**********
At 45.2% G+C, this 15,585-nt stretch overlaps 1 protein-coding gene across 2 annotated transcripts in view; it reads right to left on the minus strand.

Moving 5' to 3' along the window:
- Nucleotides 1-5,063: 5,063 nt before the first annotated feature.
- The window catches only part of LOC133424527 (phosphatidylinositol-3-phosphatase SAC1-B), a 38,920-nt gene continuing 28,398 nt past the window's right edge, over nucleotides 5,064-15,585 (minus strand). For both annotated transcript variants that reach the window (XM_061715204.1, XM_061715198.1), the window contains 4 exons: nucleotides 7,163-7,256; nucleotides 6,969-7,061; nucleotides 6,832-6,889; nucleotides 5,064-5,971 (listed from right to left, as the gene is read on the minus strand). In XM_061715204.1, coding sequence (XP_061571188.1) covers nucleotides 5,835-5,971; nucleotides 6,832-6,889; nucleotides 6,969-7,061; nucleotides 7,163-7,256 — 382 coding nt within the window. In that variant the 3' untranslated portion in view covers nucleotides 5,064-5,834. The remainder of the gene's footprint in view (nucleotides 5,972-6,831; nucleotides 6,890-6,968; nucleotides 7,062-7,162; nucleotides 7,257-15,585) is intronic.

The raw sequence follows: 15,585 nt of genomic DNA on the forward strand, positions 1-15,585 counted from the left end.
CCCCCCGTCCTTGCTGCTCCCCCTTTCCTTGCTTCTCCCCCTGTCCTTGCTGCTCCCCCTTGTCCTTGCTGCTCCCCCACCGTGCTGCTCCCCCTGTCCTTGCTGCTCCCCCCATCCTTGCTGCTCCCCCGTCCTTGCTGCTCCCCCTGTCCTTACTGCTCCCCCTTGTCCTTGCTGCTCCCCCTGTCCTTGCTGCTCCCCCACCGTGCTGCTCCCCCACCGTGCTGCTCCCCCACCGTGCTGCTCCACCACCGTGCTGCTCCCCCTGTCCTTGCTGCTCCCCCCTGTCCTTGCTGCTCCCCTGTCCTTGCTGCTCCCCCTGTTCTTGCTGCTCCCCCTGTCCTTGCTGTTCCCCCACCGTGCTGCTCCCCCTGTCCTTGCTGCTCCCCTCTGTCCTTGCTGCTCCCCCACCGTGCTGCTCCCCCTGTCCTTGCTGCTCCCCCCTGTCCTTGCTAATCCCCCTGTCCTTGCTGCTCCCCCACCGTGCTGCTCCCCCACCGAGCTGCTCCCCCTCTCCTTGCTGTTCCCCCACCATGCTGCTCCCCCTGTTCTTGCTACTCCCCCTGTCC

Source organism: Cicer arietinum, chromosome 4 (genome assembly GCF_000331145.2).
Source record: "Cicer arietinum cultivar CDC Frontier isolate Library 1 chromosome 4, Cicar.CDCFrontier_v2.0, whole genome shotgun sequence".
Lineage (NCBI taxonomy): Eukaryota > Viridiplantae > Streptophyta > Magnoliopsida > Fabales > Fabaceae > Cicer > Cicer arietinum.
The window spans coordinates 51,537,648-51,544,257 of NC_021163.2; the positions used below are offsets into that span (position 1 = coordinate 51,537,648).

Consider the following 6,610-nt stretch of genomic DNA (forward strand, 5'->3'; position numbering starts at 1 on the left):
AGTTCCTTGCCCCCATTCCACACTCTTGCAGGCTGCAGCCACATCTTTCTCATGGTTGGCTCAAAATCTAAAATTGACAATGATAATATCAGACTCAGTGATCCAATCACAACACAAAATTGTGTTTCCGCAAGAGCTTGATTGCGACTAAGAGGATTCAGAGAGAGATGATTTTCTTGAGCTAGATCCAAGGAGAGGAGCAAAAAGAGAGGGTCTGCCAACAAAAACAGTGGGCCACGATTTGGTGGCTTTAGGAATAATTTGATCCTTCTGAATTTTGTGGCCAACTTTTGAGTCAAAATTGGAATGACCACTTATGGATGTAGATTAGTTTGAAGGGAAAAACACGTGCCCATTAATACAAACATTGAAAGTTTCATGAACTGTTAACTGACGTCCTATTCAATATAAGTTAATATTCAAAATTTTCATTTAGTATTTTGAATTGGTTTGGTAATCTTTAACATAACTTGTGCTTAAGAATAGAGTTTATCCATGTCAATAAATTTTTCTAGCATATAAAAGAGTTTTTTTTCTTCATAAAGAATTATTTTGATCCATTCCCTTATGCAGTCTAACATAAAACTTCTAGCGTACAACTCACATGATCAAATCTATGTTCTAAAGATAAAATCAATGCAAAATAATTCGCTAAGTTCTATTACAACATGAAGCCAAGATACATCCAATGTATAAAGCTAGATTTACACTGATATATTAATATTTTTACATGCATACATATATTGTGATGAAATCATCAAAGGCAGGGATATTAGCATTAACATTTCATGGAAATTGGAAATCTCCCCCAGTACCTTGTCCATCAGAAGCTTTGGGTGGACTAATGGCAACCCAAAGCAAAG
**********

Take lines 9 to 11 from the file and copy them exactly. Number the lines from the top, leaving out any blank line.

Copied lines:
Lineage (NCBI taxonomy): Eukaryota > Viridiplantae > Streptophyta > Magnoliopsida > Fabales > Fabaceae > Cicer > Cicer arietinum.
The window spans coordinates 51,537,648-51,544,257 of NC_021163.2; the positions used below are offsets into that span (position 1 = coordinate 51,537,648).

Consider the following 6,610-nt stretch of genomic DNA (forward strand, 5'->3'; position numbering starts at 1 on the left):